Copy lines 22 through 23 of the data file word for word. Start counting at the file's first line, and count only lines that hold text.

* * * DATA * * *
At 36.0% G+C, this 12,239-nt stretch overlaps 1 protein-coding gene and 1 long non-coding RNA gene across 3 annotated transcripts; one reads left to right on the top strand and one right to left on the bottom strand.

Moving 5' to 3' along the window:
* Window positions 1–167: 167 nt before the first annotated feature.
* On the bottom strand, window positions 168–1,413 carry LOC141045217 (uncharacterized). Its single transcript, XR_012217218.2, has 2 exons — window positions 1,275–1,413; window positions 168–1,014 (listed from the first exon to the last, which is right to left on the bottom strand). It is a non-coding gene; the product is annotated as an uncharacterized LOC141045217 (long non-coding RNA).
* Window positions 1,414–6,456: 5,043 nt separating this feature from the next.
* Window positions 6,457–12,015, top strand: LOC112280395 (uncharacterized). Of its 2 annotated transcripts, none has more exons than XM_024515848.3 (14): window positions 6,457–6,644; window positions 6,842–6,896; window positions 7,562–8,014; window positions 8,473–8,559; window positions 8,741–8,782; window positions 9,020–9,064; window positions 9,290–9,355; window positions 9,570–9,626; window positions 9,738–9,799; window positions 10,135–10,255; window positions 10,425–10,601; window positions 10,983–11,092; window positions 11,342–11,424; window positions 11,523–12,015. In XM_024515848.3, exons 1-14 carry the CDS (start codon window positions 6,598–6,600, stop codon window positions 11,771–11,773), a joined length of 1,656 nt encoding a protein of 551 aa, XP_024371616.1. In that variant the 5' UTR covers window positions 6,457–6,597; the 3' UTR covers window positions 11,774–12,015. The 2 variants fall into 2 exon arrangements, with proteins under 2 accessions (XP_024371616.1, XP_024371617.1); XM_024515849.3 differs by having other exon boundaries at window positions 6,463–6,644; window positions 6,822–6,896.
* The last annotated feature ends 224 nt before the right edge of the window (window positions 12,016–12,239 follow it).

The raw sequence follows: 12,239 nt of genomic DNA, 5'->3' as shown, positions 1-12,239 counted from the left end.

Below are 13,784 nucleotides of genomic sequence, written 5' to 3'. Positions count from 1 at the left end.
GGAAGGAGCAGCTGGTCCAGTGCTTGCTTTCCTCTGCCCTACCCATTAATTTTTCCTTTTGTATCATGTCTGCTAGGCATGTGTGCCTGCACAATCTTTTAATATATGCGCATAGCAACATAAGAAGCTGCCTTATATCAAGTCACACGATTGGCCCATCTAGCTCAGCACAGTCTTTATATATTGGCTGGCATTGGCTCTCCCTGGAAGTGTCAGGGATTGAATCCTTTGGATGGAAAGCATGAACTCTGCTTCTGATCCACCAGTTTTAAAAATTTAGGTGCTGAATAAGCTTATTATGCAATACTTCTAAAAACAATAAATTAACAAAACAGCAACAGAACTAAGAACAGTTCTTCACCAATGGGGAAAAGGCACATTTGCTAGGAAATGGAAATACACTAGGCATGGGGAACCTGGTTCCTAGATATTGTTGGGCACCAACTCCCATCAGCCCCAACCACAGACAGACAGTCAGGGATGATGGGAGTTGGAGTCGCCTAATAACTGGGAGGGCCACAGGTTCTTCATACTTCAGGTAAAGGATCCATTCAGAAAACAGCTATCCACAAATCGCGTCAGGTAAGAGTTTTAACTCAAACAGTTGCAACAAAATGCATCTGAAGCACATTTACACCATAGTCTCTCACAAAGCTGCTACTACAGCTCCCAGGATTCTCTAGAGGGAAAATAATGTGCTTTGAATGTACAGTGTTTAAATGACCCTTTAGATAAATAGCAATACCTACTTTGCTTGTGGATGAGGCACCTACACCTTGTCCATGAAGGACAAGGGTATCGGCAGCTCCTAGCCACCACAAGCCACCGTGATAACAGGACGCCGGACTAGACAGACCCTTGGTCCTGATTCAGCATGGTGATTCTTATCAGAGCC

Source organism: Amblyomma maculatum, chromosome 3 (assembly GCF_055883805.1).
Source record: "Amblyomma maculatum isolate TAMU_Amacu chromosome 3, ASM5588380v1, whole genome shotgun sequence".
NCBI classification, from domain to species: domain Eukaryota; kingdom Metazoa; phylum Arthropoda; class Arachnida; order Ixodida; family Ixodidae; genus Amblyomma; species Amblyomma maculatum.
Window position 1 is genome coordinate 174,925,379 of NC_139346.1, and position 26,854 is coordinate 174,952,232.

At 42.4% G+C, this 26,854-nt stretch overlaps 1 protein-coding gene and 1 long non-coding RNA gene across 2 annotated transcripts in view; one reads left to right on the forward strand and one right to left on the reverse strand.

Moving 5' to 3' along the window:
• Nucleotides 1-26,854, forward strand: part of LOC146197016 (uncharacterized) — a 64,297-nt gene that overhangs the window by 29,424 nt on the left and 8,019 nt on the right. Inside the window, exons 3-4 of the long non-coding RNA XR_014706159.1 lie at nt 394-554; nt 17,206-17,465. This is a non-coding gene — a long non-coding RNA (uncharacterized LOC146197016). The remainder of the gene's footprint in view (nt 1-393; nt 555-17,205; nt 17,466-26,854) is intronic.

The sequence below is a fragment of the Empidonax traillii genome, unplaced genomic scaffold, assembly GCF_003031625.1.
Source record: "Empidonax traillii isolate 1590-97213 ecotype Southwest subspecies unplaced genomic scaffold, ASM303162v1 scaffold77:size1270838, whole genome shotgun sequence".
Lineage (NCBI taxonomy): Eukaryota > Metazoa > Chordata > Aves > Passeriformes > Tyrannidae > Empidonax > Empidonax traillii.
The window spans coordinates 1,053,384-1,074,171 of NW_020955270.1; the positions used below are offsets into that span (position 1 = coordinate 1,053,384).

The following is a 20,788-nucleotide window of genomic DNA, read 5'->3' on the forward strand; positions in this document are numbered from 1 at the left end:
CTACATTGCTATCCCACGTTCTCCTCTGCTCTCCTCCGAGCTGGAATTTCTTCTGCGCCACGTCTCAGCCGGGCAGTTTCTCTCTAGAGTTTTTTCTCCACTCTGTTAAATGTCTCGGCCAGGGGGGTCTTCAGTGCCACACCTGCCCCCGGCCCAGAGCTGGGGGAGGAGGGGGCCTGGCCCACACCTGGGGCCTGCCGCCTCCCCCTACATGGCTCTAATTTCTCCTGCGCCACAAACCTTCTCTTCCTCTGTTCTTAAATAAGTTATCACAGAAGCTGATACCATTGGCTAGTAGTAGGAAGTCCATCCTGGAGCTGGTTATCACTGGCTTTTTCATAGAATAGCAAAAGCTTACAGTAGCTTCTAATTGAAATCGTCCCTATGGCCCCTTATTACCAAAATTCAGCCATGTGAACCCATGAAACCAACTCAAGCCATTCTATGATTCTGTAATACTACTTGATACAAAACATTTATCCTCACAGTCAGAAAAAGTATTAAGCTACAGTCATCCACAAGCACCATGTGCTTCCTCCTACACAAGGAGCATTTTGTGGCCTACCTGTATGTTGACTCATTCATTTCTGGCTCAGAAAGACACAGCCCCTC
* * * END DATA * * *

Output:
The following is a 20,788-nucleotide window of genomic DNA, read 5'->3' on the forward strand; positions in this document are numbered from 1 at the left end:
CTACATTGCTATCCCACGTTCTCCTCTGCTCTCCTCCGAGCTGGAATTTCTTCTGCGCCACGTCTCAGCCGGGCAGTTTCTCTCTAGAGTTTTTTCTCCACTCTGTTAAATGTCTCGGCCAGGGGGGTCTTCAGTGCCACACCTGCCCCCGGCCCAGAGCTGGGGGAGGAGGGGGCCTGGCCCACACCTGGGGCCTGCCGCCTCCCCCTACATGGCTCTAATTTCTCCTGCGCCACAAACCTTCTCTTCCTCTGTTCTTAAATAAGTTATCACAGAAGCTGATACCATTGGCTAGTAGTAGGAAGTCCATCCTGGAGCTGGTTATCACTGGCTTTTTCATAGAATAGCAAAAGCTTACAGTAGCTTCTAATTGAAATCGTCCCTATGGCCCCTTATTACCAAAATTCAGCCATGTGAACCCATGAAACCAACTCAAGCCATTCTATGATTCTGTAATACTACTTGATACAAAACATTTATCCTCACAGTCAGAAAAAGTATTAAGCTACAGTCATCCACAAGCACCATGTGCTTCCTCCTACACAAGGAGCATTTTGTGGCCTACCTGTATGTTGACTCATTCATTTCTGGCTCAGAAAGACACAGCCCCTC